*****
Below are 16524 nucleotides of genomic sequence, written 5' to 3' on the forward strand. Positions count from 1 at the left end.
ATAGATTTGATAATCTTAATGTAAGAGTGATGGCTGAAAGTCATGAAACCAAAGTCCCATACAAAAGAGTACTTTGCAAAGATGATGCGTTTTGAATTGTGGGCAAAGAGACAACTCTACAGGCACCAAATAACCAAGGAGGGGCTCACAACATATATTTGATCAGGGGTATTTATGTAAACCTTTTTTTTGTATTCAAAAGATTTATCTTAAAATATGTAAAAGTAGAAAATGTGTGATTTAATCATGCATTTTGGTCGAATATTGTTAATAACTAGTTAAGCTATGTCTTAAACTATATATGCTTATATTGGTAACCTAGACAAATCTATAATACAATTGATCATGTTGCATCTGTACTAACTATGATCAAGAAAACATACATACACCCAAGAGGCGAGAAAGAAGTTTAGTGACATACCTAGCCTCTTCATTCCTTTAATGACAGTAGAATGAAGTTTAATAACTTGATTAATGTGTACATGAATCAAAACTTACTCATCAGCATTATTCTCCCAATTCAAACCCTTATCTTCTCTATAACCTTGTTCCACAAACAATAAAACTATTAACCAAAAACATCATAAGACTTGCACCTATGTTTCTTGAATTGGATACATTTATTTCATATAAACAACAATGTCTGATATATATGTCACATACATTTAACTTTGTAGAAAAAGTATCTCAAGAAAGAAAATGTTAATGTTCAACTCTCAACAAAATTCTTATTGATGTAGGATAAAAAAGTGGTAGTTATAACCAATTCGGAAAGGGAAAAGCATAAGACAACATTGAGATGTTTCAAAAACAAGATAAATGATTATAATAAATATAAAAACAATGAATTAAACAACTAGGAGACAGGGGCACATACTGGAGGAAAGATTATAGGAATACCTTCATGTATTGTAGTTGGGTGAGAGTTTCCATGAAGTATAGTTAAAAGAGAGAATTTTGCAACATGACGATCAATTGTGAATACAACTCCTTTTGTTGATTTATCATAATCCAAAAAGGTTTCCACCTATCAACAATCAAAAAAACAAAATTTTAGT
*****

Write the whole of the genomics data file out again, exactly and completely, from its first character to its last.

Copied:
Below are 16524 nucleotides of genomic sequence, written 5' to 3' on the forward strand. Positions count from 1 at the left end.
ATAGATTTGATAATCTTAATGTAAGAGTGATGGCTGAAAGTCATGAAACCAAAGTCCCATACAAAAGAGTACTTTGCAAAGATGATGCGTTTTGAATTGTGGGCAAAGAGACAACTCTACAGGCACCAAATAACCAAGGAGGGGCTCACAACATATATTTGATCAGGGGTATTTATGTAAACCTTTTTTTTGTATTCAAAAGATTTATCTTAAAATATGTAAAAGTAGAAAATGTGTGATTTAATCATGCATTTTGGTCGAATATTGTTAATAACTAGTTAAGCTATGTCTTAAACTATATATGCTTATATTGGTAACCTAGACAAATCTATAATACAATTGATCATGTTGCATCTGTACTAACTATGATCAAGAAAACATACATACACCCAAGAGGCGAGAAAGAAGTTTAGTGACATACCTAGCCTCTTCATTCCTTTAATGACAGTAGAATGAAGTTTAATAACTTGATTAATGTGTACATGAATCAAAACTTACTCATCAGCATTATTCTCCCAATTCAAACCCTTATCTTCTCTATAACCTTGTTCCACAAACAATAAAACTATTAACCAAAAACATCATAAGACTTGCACCTATGTTTCTTGAATTGGATACATTTATTTCATATAAACAACAATGTCTGATATATATGTCACATACATTTAACTTTGTAGAAAAAGTATCTCAAGAAAGAAAATGTTAATGTTCAACTCTCAACAAAATTCTTATTGATGTAGGATAAAAAAGTGGTAGTTATAACCAATTCGGAAAGGGAAAAGCATAAGACAACATTGAGATGTTTCAAAAACAAGATAAATGATTATAATAAATATAAAAACAATGAATTAAACAACTAGGAGACAGGGGCACATACTGGAGGAAAGATTATAGGAATACCTTCATGTATTGTAGTTGGGTGAGAGTTTCCATGAAGTATAGTTAAAAGAGAGAATTTTGCAACATGACGATCAATTGTGAATACAACTCCTTTTGTTGATTTATCATAATCCAAAAAGGTTTCCACCTATCAACAATCAAAAAAACAAAATTTTAGT